Public/private sector relations

You get a strong sense from some of what transpired at yesterday’s public/private sector encounter at the Marriott Hotel that many things continue to be unwell in the relationship between the APNU+AFC administration and the private sector, more specifically the Private Sector Commission  (PSC).

This, it should be noted, comes against the backdrop of the very different signals sent just a few weeks ago in the form of the high-level engagement between senior Guyana Manufacturing and Services Association (GMSA) functionaries and several of the administration’s key Ministers – Finance, Business, Public Infrastructure and National Resources. When this newspaper engaged the GMSA after the meeting, its President, Mr. Shyam Nokta certainly made it clear that the Association was pleased with the outcome of the first encounter and that both himself and the Association as a whole had been encouraged to believe that the continuity of the forum could advance the relationship between the government and the private sector in various significant ways. It was noted, for example, that arising out of the high-level engagement had come the disclosure on the part of the GMSA that it would be collaborating with government in the staging of an agro-processing event which, in effect, follows the various other more-or-less failed attempts to ‘put some fire’ under an agro processing sector which, up until now, has simply failed to take off in terms of making a meaningful impact as a money-earner on the export market. Other initiatives focused on the wider enhancement of public/private sector relations have also been outlined by the GMSA.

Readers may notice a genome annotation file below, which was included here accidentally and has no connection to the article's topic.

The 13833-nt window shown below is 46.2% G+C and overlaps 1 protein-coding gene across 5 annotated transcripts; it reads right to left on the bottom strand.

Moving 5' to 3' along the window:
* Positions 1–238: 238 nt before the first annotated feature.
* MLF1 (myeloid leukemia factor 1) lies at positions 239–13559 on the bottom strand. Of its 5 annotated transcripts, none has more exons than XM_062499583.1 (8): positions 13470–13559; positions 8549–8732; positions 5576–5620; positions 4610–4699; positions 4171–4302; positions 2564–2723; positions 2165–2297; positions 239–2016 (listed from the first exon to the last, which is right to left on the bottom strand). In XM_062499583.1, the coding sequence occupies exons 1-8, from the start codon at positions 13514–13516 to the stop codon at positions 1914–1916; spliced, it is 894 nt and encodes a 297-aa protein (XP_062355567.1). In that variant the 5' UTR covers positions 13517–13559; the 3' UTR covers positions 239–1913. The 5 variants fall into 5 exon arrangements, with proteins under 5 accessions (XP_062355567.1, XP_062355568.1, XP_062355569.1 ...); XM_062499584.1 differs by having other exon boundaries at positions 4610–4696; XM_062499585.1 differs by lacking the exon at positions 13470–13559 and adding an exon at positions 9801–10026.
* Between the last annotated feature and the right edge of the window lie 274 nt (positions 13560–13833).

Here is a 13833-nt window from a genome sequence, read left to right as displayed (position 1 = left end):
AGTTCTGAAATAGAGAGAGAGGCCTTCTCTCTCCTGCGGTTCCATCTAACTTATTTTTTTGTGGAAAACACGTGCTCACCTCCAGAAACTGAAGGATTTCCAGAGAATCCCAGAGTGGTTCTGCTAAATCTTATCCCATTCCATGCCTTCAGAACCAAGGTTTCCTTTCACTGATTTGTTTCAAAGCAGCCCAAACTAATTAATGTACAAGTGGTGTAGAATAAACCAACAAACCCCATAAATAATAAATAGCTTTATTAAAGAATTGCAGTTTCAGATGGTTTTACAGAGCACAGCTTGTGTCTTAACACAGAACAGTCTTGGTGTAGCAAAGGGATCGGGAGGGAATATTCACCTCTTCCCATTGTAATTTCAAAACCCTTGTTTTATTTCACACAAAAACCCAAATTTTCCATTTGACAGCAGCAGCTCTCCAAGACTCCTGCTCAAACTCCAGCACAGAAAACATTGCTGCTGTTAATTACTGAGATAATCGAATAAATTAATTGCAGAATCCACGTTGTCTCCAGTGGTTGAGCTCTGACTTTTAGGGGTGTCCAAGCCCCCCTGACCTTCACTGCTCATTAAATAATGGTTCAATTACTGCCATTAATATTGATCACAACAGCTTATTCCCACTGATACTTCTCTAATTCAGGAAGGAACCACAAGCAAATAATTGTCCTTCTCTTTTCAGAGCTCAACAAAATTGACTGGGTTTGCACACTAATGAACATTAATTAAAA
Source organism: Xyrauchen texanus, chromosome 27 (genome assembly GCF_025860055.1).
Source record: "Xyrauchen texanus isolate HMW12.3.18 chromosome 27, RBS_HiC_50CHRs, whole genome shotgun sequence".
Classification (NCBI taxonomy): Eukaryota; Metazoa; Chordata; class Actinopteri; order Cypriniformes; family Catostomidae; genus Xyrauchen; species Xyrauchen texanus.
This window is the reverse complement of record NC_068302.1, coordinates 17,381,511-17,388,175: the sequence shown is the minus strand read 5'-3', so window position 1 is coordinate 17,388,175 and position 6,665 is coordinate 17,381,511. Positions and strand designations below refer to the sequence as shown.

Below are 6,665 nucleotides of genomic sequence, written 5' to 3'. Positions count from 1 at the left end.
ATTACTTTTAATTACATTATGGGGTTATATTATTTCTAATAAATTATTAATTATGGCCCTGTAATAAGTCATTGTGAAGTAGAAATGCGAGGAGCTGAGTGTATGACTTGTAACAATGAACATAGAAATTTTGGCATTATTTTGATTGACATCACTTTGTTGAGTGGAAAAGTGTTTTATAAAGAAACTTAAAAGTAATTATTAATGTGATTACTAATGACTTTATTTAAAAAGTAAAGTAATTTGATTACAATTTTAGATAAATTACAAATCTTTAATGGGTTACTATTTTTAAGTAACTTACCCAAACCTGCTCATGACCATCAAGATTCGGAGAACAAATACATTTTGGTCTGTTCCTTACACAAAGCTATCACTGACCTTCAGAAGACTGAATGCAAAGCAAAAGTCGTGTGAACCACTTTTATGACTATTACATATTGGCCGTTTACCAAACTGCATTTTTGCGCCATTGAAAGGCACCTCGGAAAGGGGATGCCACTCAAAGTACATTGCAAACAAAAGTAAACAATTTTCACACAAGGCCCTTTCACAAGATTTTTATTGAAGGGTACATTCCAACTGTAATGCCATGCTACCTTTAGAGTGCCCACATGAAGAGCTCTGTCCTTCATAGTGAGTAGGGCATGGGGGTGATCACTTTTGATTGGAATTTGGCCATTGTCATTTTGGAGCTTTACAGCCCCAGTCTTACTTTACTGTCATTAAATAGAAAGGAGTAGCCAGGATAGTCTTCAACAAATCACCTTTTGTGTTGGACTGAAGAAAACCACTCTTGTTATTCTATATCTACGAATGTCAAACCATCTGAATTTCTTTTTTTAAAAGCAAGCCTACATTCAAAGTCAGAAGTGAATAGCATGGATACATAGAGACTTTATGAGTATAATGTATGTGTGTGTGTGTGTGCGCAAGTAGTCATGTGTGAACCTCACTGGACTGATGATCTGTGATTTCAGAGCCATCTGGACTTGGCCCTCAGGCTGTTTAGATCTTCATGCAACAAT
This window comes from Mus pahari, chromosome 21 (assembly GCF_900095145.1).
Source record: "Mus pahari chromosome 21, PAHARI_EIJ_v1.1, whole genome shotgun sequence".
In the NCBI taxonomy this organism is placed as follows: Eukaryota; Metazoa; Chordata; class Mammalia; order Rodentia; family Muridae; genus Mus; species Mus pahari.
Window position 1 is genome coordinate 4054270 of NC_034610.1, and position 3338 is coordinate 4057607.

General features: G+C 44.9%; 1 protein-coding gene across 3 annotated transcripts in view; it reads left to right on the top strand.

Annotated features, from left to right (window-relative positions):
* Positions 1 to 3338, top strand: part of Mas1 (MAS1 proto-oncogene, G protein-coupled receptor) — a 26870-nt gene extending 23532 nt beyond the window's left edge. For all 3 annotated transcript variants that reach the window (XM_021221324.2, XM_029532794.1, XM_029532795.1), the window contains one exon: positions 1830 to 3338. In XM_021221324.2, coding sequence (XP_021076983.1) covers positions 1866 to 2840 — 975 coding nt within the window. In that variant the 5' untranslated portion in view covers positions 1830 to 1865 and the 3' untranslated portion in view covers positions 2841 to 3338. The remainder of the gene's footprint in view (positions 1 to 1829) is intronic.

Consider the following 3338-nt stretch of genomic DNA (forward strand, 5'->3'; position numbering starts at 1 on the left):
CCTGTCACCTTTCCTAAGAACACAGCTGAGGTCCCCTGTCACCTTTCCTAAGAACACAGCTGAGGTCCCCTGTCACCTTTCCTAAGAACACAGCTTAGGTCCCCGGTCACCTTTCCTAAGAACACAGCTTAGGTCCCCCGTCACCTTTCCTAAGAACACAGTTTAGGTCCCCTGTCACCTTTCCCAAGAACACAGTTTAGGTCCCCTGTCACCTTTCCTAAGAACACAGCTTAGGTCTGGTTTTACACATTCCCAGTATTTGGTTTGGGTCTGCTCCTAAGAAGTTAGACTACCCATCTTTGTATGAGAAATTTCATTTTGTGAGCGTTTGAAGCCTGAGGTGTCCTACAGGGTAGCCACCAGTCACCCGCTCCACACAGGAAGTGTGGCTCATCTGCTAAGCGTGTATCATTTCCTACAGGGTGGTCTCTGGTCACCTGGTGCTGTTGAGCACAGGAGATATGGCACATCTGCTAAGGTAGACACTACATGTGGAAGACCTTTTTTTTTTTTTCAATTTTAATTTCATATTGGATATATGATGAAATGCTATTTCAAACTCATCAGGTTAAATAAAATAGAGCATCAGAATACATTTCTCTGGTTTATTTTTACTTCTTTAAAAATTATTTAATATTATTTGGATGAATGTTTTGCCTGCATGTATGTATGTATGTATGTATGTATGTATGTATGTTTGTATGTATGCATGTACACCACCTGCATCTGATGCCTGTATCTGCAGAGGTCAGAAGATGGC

After that there was the encounter between the private sector – led once again by the GMSA – and the Guyana Revenue Authority at which forum GRA Commissioner General Godfrey Statia trotted out his key personnel to engage the business community in matters pertaining to what, over the years, has been the highly controversial issue of taxation and being mindful of the need for everyone to pay their fair share. The exchange also dealt with the various tax-related concessions/regulations which businesses need to pay more attention to so that they can work to their benefit.

But there is a Jekyll and Hyde dimension to the relationship between the government and the private sector the manifests itself from time to time as occurred in the sharp exchange between the two earlier this year that ended up with the administration launching a sharp attack on the PSC, insinuating that its posture was underpinned by a political agenda.

That theme has hung heavily over public discourse on public/private sector relations for more or less the whole of the Granger administration’s time in office. In fact, it has even been suggested that the increasing noises in the private sector about what it says is the poor performance of the economy is driven by a political agenda.

That being said the point should be made that concerns over the economy including high unemployment and businesses that are finding it difficult to keep their doors open extends beyond the private sector and into the general population as a whole.